The living organisms (available around us), which we cannot see with our naked eyes, are known as microorganisms or microbes.
Microorganisms are classified into the following four major groups −
Viruses are also microscopic microorganism.
Viruses get reproduced only inside the cells of the host organism, which may be a bacterium, plant, or animal.
The common ailments, such as cold, influenza (flu), and coughs are caused by viruses.
The serious diseases, such as polio and chicken pox are also caused by viruses.
The diseases like dysentery and malaria are caused by protozoans.
The diseases like typhoid and tuberculosis (TB) are caused by bacteria.
The single celled microorganisms are known as bacteria, algae, and protozoa.
The multicellular microorganisms are known as fungi and algae.
The microorganism can survive in any type of environment ranging from ice cold to hot desert.
Microorganisms are also found in the bodies of animals and human beings.
Microorganisms, such as amoeba, can live alone; whereas the fungi and bacteria live in colonies.
Some of the microorganisms are beneficial to us in many ways whereas some others are harmful and cause diseases to us.
Microorganisms are used for various purposes, such as preparation of curd, bread, cake; production of alcohol; cleaning up of the environment; preparation of medicines; etc.
In agriculture, microorganisms are used to increase soil fertility by nitrogen fixation.
The bacterium lactobacillus helps in the formation of curd.
The microorganisms, yeast is used for the commercial production of alcohol and wine.
For the large scale use of yeast, it is grown on natural sugars present in grains like wheat, barley, rice, crushed fruit juices, etc.
The process of conversion of sugar into alcohol (by yeast) is known as fermentation.
Streptomycin, tetracycline, and erythromycin are some of the commonly used antibiotics; these are made from fungi and bacteria.
These days, antibiotics are mixed with the feed of livestock and poultry that check microbial infection in the animals.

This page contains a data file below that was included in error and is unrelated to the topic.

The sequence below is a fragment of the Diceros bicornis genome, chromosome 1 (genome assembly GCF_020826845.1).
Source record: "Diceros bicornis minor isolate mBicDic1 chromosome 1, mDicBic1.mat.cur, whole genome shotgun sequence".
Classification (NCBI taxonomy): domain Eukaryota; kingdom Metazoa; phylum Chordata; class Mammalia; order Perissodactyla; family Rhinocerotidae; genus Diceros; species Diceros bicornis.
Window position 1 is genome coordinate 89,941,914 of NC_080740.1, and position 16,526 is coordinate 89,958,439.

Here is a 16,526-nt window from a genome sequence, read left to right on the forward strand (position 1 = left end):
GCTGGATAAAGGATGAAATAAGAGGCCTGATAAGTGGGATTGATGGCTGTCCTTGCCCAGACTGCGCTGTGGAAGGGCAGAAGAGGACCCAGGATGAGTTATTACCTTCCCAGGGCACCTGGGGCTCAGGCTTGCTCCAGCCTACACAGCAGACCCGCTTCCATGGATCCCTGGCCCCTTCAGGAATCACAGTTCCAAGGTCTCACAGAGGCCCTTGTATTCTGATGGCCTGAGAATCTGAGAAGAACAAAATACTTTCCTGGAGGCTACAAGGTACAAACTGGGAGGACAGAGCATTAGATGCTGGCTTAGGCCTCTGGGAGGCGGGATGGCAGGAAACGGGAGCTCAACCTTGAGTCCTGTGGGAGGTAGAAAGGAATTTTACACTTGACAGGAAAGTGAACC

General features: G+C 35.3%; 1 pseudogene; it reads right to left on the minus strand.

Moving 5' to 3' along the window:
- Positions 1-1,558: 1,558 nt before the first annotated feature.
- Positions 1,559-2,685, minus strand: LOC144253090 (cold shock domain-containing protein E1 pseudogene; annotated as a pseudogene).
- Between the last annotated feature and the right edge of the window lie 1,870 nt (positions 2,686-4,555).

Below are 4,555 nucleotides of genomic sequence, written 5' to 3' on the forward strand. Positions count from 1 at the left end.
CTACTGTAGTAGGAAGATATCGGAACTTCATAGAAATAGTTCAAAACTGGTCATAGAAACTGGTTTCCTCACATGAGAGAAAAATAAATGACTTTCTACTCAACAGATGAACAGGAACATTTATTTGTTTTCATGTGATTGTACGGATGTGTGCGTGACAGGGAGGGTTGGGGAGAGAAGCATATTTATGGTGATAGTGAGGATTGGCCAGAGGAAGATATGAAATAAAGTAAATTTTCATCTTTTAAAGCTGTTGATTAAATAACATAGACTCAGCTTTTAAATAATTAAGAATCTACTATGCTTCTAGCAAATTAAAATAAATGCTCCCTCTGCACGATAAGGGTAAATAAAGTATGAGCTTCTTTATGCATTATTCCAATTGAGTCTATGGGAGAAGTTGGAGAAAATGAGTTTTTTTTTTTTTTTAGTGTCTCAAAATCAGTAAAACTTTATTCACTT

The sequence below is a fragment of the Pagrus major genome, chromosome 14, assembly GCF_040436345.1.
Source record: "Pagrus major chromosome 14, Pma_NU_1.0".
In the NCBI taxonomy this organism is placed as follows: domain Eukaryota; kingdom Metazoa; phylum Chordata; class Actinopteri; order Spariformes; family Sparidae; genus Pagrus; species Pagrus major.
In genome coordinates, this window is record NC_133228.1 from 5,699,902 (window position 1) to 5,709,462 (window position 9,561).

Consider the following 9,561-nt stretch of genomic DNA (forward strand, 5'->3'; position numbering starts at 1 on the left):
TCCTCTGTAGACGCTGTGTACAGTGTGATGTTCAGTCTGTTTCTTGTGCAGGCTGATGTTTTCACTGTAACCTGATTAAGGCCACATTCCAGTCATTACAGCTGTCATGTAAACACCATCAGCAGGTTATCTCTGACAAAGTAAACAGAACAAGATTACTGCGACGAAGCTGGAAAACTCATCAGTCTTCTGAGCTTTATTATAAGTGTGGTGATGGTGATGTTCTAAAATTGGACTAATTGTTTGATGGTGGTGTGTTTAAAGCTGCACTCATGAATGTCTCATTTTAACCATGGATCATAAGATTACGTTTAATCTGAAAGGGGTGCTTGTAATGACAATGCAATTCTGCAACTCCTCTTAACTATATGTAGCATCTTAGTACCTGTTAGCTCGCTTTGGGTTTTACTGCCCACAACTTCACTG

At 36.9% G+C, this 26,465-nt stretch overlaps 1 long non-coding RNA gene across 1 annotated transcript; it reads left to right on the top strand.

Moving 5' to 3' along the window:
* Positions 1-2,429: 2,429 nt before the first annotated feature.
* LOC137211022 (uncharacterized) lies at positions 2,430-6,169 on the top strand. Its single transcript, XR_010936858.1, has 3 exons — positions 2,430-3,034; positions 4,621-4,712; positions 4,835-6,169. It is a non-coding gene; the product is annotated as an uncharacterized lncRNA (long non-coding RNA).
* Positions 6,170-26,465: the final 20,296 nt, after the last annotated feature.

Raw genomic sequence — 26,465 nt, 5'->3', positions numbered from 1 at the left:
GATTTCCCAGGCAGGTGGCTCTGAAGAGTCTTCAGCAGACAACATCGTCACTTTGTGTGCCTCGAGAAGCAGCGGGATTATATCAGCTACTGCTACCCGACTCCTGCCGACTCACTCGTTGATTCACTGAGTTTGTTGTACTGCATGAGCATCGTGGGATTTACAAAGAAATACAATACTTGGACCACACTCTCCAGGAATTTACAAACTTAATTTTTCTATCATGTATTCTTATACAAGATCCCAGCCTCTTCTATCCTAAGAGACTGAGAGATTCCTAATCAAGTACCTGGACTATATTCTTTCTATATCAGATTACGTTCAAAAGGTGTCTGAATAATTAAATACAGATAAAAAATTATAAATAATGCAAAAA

Several diseases, such as cholera, tuberculosis, smallpox and hepatitis can be prevented by vaccination.
In 1798, Edward Jenner discovered the vaccine for smallpox.
The microorganisms that cause diseases to human beings, animals, and plants, are known as pathogens.
Pathogens enter into humans’ body through the air while breathing, the water while drinking, or the food while eating.
Some pathogens are transmitted by direct contact with an infected person or carried through an animal.
The microbial diseases that normally spread from an infected person to a healthy person through air, water, food or physical contact are known as communicable diseases. E.g. cholera, common cold, chicken pox, tuberculosis, etc.
Female Anopheles mosquito carries the parasite of malaria and known as carrier.
Female Aedes mosquito carries the parasite of dengue virus.
The following table illustrates some Common Human Diseases caused by Microorganisms −
|Human Disease||Causative Microorganism||Mode of Transmission|
In 1876, Robert Köch discovered the bacterium (Bacillus anthracis), which causes anthrax disease.
Anthrax, a dangerous disease caused by a bacterium, affects both human and cattle.
Foot and mouth disease of cattle is caused by a virus.
The following table illustrates some Common Plant Diseases caused by Microorganisms −
|Plant Disease||Causative Microorganism||Mode of Transmission|
|Rust of wheat||Fungi||Air, seeds|
|Yellow vein mosaic of bhindi (Okra)||Virus||Insects|
Salts and edible oils are the common chemicals usually used to check the growth of microorganisms, they are known as preservatives.
Sodium benzoate and sodium metabisulphite are also used as common preservatives.
Common salt is usually used to preserve meat and fish for ages.
Sugar reduces the moisture content, which prevents the growth of bacteria; therefore, Jams, jellies, and squashes are preserved by sugar.
Use of oil and vinegar averts spoilage of pickles, as bacteria cannot live in such kind of environment.
When the milk is heated at about 700C for 15 to 30 seconds and then swiftly chilled and stored; the process prevents the growth of microbes. This process was conceptualized by Louis Pasteur; therefore, it is known as pasteurization.